Truth In Labeling At The New York Times : “NOT REAL NEWS”

Arctic sea ice thickness has been increasing for the past twelve years, and is up 44% since 2012. I calculated this by dividing DMI volume by MASIE extent.  (The MASIE records only go back to 2006.).

The Arctic Basin is covered with thick ice.

FullSize_CICE_combine_thick_SM_EN_20180629.png (1337×1113)

This is a change from ten years ago, when much of the Arctic was covered with thin ice.

FullSize_CICE_combine_thick_SM_EN_20080629.png (1337×1113)

According to this New York Times article from 1958, Central Arctic ice thickness is about the same as it was 60 years ago.

The Changing Face of the Arctic; The Changing Face of the Arctic – The New York Times

Yesterday, the fake news New York Times and Mark Serreze quite predictably conflated Arctic sea ice thickness with extent, and declared their Arctic melting scam to still be alive.  Apparently no one at the New York Times actually reads the New York Times.

NOT REAL NEWS: Map Does Not Debunk Global Warming – The New York Times

That is the same Mark Serreze who predicted the North Pole would be ice-free ten years ago, and declared the Arctic to be screaming.

North Pole could be ice free in 2008 | New Scientist

Star-News – Google News Archive Search

My forecast that NSIDC would rapidly ramp up the junk science and BS, is coming true however.

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26 Responses to Truth In Labeling At The New York Times : “NOT REAL NEWS”

  1. Gator says:

    Well Marky Mark is right about one thing, ice, or lack thereof in the Arctic reveals nothing about the climate.

    Glad we settled that science.

  2. Steven Fraser says:

    There are several subtle (or not-so) insufficiencies in the NYT Article:

    1) The ‘polar portal’ is not correctly identified as belonging to the Danish Meteorological Institute. The wording of the article trivializes the source material, by describing who linked to it, not those responsible for providing the content. By contract, the National Snow and Ice Data Center is mentioned by its full name two times, and its funding source within the Government mentioned.

    2) As you mention, Tony, Mark Serreze conflates sea ice extent and sea ice volume. He mentions that this year is ‘Seventh Lowest’, without actually mentioning the current trending, the values, or the context, other than how much below average it is.

    This comment on the National Center’s numbers, though, does reveal something interesting. There have been 6 lower years previous to this year. I wonder when they were, and what the trend has been since.

    3) The article puts the beginning of Satellite monitoring at 1979, as we know, not when it started, but a convenient high point for comparison if you want to denegrate the current values.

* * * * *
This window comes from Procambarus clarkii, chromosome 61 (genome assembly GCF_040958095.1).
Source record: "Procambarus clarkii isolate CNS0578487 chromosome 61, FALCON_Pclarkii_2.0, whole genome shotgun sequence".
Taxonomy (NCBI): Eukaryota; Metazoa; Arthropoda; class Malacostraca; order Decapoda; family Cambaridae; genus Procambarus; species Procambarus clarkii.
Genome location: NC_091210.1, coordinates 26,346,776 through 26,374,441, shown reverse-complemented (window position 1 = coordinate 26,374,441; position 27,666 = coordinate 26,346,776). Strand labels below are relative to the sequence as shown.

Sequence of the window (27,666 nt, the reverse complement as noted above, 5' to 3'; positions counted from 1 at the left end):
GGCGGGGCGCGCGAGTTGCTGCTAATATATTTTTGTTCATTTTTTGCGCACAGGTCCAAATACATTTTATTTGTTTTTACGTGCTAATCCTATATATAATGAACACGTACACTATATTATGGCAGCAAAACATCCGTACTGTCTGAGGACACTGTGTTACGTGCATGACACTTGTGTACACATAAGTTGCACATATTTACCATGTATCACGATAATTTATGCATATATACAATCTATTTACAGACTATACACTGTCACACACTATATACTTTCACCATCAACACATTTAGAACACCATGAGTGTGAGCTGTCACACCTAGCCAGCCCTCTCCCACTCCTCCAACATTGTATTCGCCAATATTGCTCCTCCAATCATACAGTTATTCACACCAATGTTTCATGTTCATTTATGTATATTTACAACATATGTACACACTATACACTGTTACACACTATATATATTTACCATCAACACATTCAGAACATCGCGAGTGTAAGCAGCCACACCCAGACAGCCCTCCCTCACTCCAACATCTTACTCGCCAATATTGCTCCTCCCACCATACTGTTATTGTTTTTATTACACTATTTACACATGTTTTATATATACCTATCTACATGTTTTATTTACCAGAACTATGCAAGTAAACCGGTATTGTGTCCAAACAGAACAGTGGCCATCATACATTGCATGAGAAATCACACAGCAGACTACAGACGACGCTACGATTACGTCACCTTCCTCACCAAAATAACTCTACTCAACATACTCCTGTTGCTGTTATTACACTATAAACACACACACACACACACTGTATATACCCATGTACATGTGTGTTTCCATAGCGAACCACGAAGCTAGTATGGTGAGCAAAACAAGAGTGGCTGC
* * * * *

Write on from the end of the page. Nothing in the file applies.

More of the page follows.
4) In the middle of the article one paragraph begins ‘Scientists say…’ without mentioning those being referenced, and then goes on to trivialize what the DMI report is, by calling it ‘simply a snapshot’. The article, and Mark, completely ignore the situation depicted by the DMI diagram… that this year’s sea ice volume is high for this time of year, and try to deflect by mentioning that sea ice varies seasonally, and by saying that ‘sea ice is always high in June’, ignoring completely the month-long situation where Sea ice volume has been uncharacteristically high, and as we know from our ongoing discussion, DMI Sea Ice volume this year has been above average the entire month of June… every day, and progressively so.

    The article does not answer the question posed by the Blogger who pointed out the chart… ‘Where is the (so called) global warming?’

    • Steven Fraser says:

      …and forgot to say… 2008 was #13 for DMI Sea Ice volume, at 91.93% of the 16-year average for the day.

    • Colorado Wellington says:

      Scientists say the map — a daily look at ice levels — is simply a snapshot and does not provide perspective on what has happened …

      The photograph below is a simple snapshot that provides a very good perspective on what has happened …

      • Ken Allen says:

        Isn’t that Cologne, Germany? See Cologne Cathedral in the upper middle- it’s still standing today. The RAF purposely avoided hitting it, but obliterated all the rest.

    • kyle_fouro says:

      1) I thought that was strange I actually didn’t really think anything of it until you pointed it out. I wonder if thats just to save word count or if they don’t want to give proper attribution.

  3. Disillusioned says:

    We are hit by propaganda from so many fronts, I really get weary. Basically intelligent people fall for it, because MSM propaganda is the only ‘news’ they see. It is scary sad that the same people own the ‘news’ and also social sites. Their motto: ‘Make the lie really big and repeat it often.’